History of Aerial Yoga
Aerial yoga is a relatively new and special type of the sport that uses a hammock or yoga swing which allows students to perform all those postures they are not able to attempt on the yoga mat. It is also thought to be beneficial for people who have back pain on spend a lot of time sitting thanks to the decompressing effect on the body.
The history of this way of yoga is quite confusing and unclear. The late and great yoga master, B. K. S. Iyengar was the first who popularized the using of props in yoga. Although there were many more yogis over the thousands of years who have used devices and hanged upside down from trees but Iyengar created a complete practice that included accessories like blocks, straps or ropes and improvised inversion slings.
In 2001, a physical therapist in the US, Antonio Cardenas developed a device similar to the one that is used today both in Aerial Yoga and Yoga Trapeze and also dubbed the “Yoga Swing”, known today as the “Omni Gym”. In 2003, Kerry Neal created the “Gravotonics Yoga Swing & Exercise System” in Bali while founder of “YOGABODY”, Lucas Rockwood, as a result of three years of developing, created the Yoga Trapeze after he first discovered the inversion slings in Thailand, 2004. To pioneer and develop a deeper understanding of the practice, Richard Holroyd founded “Aerial Yoga London” in the UK by 2011 before he moved to India in 2017 to continue its evolution there.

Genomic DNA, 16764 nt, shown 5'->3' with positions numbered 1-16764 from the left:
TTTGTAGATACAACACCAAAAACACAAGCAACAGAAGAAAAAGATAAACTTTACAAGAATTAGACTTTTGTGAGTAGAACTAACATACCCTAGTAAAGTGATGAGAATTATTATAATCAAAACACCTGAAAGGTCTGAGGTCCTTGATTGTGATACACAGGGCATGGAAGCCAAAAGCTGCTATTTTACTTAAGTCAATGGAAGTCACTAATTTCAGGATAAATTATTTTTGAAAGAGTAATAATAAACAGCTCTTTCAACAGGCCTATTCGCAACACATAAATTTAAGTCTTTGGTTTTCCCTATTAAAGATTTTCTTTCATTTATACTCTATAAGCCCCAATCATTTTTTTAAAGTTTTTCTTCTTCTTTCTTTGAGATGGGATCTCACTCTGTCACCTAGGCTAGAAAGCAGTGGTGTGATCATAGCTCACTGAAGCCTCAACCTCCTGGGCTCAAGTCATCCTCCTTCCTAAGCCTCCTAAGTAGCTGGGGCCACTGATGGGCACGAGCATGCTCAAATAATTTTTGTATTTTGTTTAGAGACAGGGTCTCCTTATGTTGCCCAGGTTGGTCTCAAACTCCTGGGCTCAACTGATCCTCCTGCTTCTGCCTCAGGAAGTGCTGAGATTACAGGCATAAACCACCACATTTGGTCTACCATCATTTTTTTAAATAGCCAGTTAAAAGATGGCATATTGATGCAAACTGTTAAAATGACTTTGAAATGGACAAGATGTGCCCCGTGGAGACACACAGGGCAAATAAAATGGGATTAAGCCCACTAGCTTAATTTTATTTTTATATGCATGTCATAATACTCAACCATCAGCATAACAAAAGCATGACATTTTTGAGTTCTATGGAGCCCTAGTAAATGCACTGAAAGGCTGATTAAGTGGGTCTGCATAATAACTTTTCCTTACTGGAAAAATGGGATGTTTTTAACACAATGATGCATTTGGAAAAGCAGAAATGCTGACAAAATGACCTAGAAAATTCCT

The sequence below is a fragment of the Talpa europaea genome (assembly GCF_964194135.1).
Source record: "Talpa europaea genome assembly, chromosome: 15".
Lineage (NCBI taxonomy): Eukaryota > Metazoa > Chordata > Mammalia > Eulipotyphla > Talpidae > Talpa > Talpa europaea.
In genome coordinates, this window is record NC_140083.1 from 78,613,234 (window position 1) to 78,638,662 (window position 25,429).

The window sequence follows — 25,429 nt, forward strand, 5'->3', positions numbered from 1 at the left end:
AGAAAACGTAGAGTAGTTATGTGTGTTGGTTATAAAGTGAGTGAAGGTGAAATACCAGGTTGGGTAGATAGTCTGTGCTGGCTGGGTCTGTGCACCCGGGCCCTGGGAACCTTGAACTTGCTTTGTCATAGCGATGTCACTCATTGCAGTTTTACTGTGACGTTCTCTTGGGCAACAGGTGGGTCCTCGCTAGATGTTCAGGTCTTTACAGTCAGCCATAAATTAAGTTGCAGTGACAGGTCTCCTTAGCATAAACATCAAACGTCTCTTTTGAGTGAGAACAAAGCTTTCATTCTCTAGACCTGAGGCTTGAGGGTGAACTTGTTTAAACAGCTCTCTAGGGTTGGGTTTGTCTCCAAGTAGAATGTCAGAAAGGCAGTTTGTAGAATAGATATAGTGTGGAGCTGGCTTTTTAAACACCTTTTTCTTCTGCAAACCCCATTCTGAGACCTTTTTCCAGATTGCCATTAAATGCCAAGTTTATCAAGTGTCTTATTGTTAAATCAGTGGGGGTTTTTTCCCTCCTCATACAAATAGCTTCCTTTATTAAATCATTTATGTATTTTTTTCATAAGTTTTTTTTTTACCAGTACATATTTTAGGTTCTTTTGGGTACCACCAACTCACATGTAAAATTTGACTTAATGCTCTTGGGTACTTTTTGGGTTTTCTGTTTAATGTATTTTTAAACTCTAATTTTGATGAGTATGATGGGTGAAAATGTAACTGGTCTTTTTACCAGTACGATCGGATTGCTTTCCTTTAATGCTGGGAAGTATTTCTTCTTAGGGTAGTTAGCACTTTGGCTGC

The difference between Aerial Yoga and Yoga Trapeze literally does not exist. Even though there are two names, it only represents that this type is absolutely new and exciting on the scene of yoga. Some say that Aerial Yoga mostly follows the traditions of Iyengar and has a pinch of spiritual elements, also more static and yin while Yoga Trapeze is more yang. In the top of these, the most confusing thing is that there are other activities who use the same inversion slings similar to the aerial silk hence call themselves Aerial Yoga as well. It is often related to the AntiGravity Fitness created by Christopher Harrison which is instead closer to gymnastics and dance but adapted later into AntiGravity Yoga.
The most important thing is that the use of the suspended hammock allows the execute of movements that help with spinal decompression, and improve flexibility and natural health of muscles and joints. The constant suspension and swinging makes the body engage more muscle than traditional exercises performed on the ground.